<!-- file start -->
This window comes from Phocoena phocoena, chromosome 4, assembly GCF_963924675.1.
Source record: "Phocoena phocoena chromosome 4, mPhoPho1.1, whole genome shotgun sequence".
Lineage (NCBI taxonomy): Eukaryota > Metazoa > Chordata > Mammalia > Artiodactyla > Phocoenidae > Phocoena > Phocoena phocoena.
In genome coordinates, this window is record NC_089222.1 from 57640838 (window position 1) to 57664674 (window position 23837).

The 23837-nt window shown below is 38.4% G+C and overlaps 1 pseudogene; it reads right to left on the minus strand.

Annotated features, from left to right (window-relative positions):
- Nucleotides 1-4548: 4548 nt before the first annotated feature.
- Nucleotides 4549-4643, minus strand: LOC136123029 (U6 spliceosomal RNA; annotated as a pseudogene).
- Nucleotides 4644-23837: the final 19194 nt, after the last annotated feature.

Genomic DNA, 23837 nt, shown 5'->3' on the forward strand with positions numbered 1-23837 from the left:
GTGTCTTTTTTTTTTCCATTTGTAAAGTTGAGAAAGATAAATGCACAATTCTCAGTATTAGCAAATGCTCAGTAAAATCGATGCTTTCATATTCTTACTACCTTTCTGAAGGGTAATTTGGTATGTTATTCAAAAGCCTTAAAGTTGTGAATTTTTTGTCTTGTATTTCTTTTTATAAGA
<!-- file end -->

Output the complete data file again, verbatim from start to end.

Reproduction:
This window comes from Phocoena phocoena, chromosome 4, assembly GCF_963924675.1.
Source record: "Phocoena phocoena chromosome 4, mPhoPho1.1, whole genome shotgun sequence".
Lineage (NCBI taxonomy): Eukaryota > Metazoa > Chordata > Mammalia > Artiodactyla > Phocoenidae > Phocoena > Phocoena phocoena.
In genome coordinates, this window is record NC_089222.1 from 57640838 (window position 1) to 57664674 (window position 23837).

The 23837-nt window shown below is 38.4% G+C and overlaps 1 pseudogene; it reads right to left on the minus strand.

Annotated features, from left to right (window-relative positions):
- Nucleotides 1-4548: 4548 nt before the first annotated feature.
- Nucleotides 4549-4643, minus strand: LOC136123029 (U6 spliceosomal RNA; annotated as a pseudogene).
- Nucleotides 4644-23837: the final 19194 nt, after the last annotated feature.

Genomic DNA, 23837 nt, shown 5'->3' on the forward strand with positions numbered 1-23837 from the left:
GTGTCTTTTTTTTTTCCATTTGTAAAGTTGAGAAAGATAAATGCACAATTCTCAGTATTAGCAAATGCTCAGTAAAATCGATGCTTTCATATTCTTACTACCTTTCTGAAGGGTAATTTGGTATGTTATTCAAAAGCCTTAAAGTTGTGAATTTTTTGTCTTGTATTTCTTTTTATAAGA